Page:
For those who read my post ‘A Letter to a Friend’, which I wrote to one of my friends who has recently passed away, you would have noticed that I used a quote from “one of my favourite novels”. That novel is Slammed.
There is so much to say about the novel, but the only thing that I can say is that Slammed is not a novel I cantell you about, it is a novel you experience. Because yes, you don’t just read it, you experience it.
With her father’s sudden death, Layken and her family move to Yipsilanti because her mother can no longer maintain payments on their family ranch in Texas. As much as Layken does not want to leave the house and memories behind, she knows she needs to do the right thing and move with the family.
But after pulling into the driveway of her new house, Layken meets her new neighbour, the attractive Will Cooper and she finds that the move might not be that life devastating after all. Having a mutual attraction, Layken and Will quickly start spending time together finding that their attraction only becomes more intense with time.
Will reveals one of his life altering events to Layken through slam poetry, which is one of his passions. But, while Will and Layken find the time to share their most life-changing events with each other, they forget to share the simplest of information. A mistake that costs them the chance to be together and a mistake that costs them a lot of heart break.
There are so many things that are right about this novel. As per a typical new adult contemporary, Slammed includes aspects of a story that deals with the coming of age, there is a love story and then, there is the unpredictable twist that nobody is expecting but it is the twist that everybody loves.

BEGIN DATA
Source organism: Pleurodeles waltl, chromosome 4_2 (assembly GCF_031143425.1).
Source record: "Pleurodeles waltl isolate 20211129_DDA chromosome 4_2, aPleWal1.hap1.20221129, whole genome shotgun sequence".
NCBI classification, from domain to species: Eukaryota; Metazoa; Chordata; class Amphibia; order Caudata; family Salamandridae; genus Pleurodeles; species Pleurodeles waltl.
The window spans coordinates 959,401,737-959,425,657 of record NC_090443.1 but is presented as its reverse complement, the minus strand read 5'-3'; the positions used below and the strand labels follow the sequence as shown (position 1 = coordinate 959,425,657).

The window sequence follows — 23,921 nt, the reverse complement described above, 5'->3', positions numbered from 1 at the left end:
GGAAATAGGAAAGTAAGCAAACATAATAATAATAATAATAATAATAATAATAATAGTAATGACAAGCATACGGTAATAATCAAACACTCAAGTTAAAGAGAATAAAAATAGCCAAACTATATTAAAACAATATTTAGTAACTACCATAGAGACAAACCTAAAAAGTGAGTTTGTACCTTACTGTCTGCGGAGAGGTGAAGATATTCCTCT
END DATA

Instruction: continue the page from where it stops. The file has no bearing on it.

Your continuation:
There are various reasons why I love Slammed, the unpredictability of the story is one, and the structure of the text is another. Slammed is told through both prose and poetry. A novel told through the narrative style of both poetry and prose? Yip, that happened. And it’s brilliant.
When Will or Layken slam at the poetry club, the poem is included for the reader. While this adds an extra dynamic for the aesthetics of the novel, it also adds an extra dynamic of emotion. The poetry in the novel conveys emotions that the prose could never. And poetry later becomes the medium which Layken and Will use as the primary means of communication, when speaking face-to-face no longer becomes an option.
Also, every chapter starts with a preface, which are lyrics from various songs from folk rock band, The Avett Brothers.
Prose, poetry and music? I told you Colleen Hoover is Queen.
I feel like everything I’ve just said in no way justifies the brilliance that is Slammed and I want to buy everyone a copy of the book so that we can all bask in the awesome-ness that is Colleen Hoover.
“ Tell me about yourself” Will says.
“Um, no. That’s so cliché”, Layken answers. (I’m craving to use this in real life)
“It feels exhilarating. Or I feel exhilarated. I can’t tell which.”
“Is it possible that I had a momentary lapse of sanity?”
Slammed is the most defaced novel I own, simply because I’ve read it multiple times and with each read something new pops out which needs highlighting. But these are the lines which stick out to me each time.